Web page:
Having Fun and building community

Changemaker Pub Night brings together representatives from nine local social change groups to deliver a series of three-minute pitches about the organizations they represent, what they do, and what they need. These pitches are sprinkled throughout an evening filled with music from Paul and Olivia WilliamsonJoanna Mackie and Charlie Taylor-Gillespie.

Pub food will be available to add flavour and fun to the event. Changemakers presenting their three-minute pitches are: Rebound Owen Sound; Glassworks; Art Banner Project; OSHARE/Grey Bruce Food Share; REACH; Roselawn Bowling Club; Poverty Task Force; Beyond Reach Productions; and, the Sydenham Bruce Trail Club.

This event sold out last year, so get your tickets in advance.
Get tickets here or pay what you can at the door.

Contrary to common belief, Leigh and Frank Greaves do not own Harmony Centre and never have. It is owned by a Canadian charitable corporation that has complete control over it’s governance and finance. Leigh and Frank, however, were the initiators and founders and have been the ever-present energy behind it’s growth and success. This year, Harmony Centre has honoured them by naming the largest event space in the building the Leigh and Frank Greaves Auditorium.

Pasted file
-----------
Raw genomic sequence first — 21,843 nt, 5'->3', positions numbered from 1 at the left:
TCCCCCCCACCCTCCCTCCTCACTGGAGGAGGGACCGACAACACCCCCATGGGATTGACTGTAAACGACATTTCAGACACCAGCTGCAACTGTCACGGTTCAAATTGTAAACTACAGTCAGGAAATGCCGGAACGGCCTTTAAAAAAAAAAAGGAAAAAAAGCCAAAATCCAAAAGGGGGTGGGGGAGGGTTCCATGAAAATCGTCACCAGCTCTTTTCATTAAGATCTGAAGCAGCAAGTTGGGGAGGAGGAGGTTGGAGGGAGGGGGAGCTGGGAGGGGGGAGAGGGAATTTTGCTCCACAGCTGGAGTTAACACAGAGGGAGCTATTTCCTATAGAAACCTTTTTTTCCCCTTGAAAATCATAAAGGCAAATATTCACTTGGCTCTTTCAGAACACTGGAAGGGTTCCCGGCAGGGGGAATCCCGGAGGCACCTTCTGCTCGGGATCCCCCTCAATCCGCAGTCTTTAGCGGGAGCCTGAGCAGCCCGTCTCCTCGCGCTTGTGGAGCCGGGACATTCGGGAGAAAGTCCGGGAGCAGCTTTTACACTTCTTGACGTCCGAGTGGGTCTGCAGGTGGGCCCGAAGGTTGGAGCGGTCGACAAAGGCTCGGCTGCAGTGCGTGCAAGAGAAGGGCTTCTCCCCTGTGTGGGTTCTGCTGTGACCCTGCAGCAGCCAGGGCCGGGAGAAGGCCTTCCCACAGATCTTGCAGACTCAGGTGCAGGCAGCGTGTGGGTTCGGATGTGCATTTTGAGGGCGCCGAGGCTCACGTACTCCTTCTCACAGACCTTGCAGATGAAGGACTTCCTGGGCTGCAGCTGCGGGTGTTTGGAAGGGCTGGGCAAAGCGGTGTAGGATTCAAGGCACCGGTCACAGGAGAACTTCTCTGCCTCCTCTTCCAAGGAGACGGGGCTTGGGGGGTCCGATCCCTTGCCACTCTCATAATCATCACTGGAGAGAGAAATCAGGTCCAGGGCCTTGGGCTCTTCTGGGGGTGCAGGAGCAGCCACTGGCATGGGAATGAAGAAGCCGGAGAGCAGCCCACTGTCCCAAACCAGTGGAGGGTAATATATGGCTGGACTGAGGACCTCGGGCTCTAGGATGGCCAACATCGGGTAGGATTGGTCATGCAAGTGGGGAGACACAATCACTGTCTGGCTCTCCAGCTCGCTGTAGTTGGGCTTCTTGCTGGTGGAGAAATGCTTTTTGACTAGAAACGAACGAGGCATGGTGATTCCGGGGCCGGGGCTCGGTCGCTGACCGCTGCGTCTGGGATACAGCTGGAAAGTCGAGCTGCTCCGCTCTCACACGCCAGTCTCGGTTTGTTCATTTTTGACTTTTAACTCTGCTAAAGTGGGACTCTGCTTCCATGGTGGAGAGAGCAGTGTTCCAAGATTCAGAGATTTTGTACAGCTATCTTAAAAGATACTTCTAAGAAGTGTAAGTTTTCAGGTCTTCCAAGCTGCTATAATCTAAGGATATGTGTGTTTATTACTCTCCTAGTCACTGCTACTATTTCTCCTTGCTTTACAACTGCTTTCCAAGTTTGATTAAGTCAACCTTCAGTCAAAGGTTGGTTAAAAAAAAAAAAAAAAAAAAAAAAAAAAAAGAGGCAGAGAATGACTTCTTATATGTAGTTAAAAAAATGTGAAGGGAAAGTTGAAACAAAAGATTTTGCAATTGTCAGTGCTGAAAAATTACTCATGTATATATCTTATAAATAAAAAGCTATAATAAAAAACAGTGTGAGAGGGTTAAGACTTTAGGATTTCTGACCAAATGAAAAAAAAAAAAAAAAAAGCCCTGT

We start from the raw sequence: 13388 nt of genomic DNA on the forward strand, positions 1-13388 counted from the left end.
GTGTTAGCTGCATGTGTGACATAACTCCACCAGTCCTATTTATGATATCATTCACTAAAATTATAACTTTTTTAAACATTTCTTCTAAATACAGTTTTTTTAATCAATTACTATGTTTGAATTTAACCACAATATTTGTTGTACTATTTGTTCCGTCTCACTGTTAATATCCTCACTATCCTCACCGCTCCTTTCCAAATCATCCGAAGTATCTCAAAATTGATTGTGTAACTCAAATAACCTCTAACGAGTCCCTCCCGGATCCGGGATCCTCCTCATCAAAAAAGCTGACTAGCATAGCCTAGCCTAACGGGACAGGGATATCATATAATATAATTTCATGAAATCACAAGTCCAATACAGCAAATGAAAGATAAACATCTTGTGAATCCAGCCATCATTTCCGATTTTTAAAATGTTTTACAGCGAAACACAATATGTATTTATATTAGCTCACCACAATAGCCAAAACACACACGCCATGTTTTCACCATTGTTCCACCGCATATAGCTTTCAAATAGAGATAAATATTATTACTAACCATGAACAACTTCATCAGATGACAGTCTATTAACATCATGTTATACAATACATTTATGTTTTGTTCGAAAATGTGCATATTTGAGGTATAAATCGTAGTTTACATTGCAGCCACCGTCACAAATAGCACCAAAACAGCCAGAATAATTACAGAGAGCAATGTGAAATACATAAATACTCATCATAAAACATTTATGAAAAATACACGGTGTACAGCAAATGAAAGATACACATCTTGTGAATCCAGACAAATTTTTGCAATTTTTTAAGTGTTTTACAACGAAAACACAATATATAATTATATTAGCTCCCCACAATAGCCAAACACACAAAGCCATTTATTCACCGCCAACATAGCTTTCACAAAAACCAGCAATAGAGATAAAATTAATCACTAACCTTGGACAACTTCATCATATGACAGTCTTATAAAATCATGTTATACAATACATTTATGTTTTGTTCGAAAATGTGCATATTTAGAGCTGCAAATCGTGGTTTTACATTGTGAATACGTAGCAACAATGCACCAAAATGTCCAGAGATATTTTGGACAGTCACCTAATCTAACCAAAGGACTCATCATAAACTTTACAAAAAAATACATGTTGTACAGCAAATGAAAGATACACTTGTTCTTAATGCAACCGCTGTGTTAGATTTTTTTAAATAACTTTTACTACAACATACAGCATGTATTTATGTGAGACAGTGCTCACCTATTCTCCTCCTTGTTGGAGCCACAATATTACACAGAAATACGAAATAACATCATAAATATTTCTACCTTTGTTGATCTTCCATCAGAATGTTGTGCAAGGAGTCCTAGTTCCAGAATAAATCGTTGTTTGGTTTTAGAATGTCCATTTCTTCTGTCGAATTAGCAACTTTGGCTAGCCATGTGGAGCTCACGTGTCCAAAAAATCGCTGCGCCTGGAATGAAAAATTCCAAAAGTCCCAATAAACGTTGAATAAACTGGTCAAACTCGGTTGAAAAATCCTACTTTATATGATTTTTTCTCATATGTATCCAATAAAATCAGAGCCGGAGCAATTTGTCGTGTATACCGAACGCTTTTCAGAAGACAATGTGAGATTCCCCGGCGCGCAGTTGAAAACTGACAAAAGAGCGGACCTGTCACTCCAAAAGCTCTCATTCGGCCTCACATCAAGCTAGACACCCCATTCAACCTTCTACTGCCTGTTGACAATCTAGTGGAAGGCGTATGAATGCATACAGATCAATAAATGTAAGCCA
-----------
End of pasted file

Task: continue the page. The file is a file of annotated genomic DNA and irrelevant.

The plaque marking this change reads as follows:

“This room is named to honour Leigh and Frank Greaves for their leadership in founding Harmony Centre Owen Sound, and for their tireless effort and commitment to making it the thriving social and cultural centre and invaluable community resource it has since become.”

We cannot thank the Greaves enough for creating and sustaining this remarkable social enterprise and giving Owen Sound a place to Share • Create • Educate * Perform.

Holly Sled has a special connection with the Harmony Centre. She was a member of Knox Church, which occupied the facility for more than a century, and she fondly remembers practising and performing here as a child at many Kiwanis festivals held in the lovely old building.  When she later took over as director of Rock the Sound she found Harmony Centre to be the perfect venue for the choir’s eclectic brand of energetic rock and pop music. The acoustics, of course, are superb – but the versatility of the building is what really makes it ideal for Rock the Sound. “The facility offers multiple spaces, so we can split up and practice sectionals, then come back together in the Auditorium, where the sound is unbelievable,” Holly explains. 

Holly admits that times where tough during Covid when restrictions made it nearly impossible to operate a choir. But she was determined to make a go of things. “We held some outdoor choir sessions when it was safe to do so,” she recalls. “Eventually things returned to a state where we could gather and sing again indoors and we are loving the return to Harmony Centre.”

Rock the Sound Choir meets three times a month at Harmony Centre, and puts on public performances throughout the year. Look for notice of their holiday concert. To find out more about the choir and how you can become involved, visit their Facebook page at https://www.facebook.com/rockthesoundchoir/.

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